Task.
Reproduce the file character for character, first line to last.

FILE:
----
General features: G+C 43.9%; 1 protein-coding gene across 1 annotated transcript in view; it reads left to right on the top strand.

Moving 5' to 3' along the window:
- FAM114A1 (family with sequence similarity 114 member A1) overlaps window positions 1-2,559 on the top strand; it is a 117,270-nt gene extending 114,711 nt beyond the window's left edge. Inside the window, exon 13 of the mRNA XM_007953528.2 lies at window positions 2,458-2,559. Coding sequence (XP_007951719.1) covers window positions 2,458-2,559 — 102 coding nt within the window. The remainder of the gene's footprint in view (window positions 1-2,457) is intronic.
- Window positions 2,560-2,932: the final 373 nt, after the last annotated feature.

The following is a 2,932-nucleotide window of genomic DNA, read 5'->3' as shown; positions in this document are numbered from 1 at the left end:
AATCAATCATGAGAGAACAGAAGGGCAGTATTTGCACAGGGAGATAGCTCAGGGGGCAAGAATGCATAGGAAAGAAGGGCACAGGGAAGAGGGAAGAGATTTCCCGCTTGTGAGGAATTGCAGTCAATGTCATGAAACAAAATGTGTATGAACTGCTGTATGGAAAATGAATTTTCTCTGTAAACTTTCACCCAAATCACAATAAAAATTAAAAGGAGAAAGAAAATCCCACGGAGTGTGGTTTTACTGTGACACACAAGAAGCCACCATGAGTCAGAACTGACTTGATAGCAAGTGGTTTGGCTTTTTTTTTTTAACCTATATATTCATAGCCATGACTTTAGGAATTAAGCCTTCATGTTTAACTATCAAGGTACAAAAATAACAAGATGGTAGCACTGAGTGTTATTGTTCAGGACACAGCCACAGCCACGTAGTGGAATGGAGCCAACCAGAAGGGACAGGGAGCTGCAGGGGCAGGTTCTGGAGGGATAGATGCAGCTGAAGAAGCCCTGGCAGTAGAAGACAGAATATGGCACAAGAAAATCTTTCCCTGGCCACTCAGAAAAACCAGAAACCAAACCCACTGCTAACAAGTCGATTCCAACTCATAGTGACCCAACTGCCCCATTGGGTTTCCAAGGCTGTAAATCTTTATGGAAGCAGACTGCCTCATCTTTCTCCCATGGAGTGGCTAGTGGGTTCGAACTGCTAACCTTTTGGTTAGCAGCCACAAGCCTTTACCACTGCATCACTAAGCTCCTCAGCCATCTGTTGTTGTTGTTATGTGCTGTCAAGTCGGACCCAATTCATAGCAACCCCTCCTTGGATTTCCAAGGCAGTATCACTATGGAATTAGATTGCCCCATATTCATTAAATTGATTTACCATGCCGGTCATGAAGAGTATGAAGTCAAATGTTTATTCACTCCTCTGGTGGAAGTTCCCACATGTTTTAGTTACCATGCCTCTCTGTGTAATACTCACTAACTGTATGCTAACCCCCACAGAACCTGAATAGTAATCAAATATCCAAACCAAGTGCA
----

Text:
General features: G+C 43.9%; 1 protein-coding gene across 1 annotated transcript in view; it reads left to right on the top strand.

Moving 5' to 3' along the window:
- FAM114A1 (family with sequence similarity 114 member A1) overlaps window positions 1-2,559 on the top strand; it is a 117,270-nt gene extending 114,711 nt beyond the window's left edge. Inside the window, exon 13 of the mRNA XM_007953528.2 lies at window positions 2,458-2,559. Coding sequence (XP_007951719.1) covers window positions 2,458-2,559 — 102 coding nt within the window. The remainder of the gene's footprint in view (window positions 1-2,457) is intronic.
- Window positions 2,560-2,932: the final 373 nt, after the last annotated feature.

The following is a 2,932-nucleotide window of genomic DNA, read 5'->3' as shown; positions in this document are numbered from 1 at the left end:
AATCAATCATGAGAGAACAGAAGGGCAGTATTTGCACAGGGAGATAGCTCAGGGGGCAAGAATGCATAGGAAAGAAGGGCACAGGGAAGAGGGAAGAGATTTCCCGCTTGTGAGGAATTGCAGTCAATGTCATGAAACAAAATGTGTATGAACTGCTGTATGGAAAATGAATTTTCTCTGTAAACTTTCACCCAAATCACAATAAAAATTAAAAGGAGAAAGAAAATCCCACGGAGTGTGGTTTTACTGTGACACACAAGAAGCCACCATGAGTCAGAACTGACTTGATAGCAAGTGGTTTGGCTTTTTTTTTTTAACCTATATATTCATAGCCATGACTTTAGGAATTAAGCCTTCATGTTTAACTATCAAGGTACAAAAATAACAAGATGGTAGCACTGAGTGTTATTGTTCAGGACACAGCCACAGCCACGTAGTGGAATGGAGCCAACCAGAAGGGACAGGGAGCTGCAGGGGCAGGTTCTGGAGGGATAGATGCAGCTGAAGAAGCCCTGGCAGTAGAAGACAGAATATGGCACAAGAAAATCTTTCCCTGGCCACTCAGAAAAACCAGAAACCAAACCCACTGCTAACAAGTCGATTCCAACTCATAGTGACCCAACTGCCCCATTGGGTTTCCAAGGCTGTAAATCTTTATGGAAGCAGACTGCCTCATCTTTCTCCCATGGAGTGGCTAGTGGGTTCGAACTGCTAACCTTTTGGTTAGCAGCCACAAGCCTTTACCACTGCATCACTAAGCTCCTCAGCCATCTGTTGTTGTTGTTATGTGCTGTCAAGTCGGACCCAATTCATAGCAACCCCTCCTTGGATTTCCAAGGCAGTATCACTATGGAATTAGATTGCCCCATATTCATTAAATTGATTTACCATGCCGGTCATGAAGAGTATGAAGTCAAATGTTTATTCACTCCTCTGGTGGAAGTTCCCACATGTTTTAGTTACCATGCCTCTCTGTGTAATACTCACTAACTGTATGCTAACCCCCACAGAACCTGAATAGTAATCAAATATCCAAACCAAGTGCA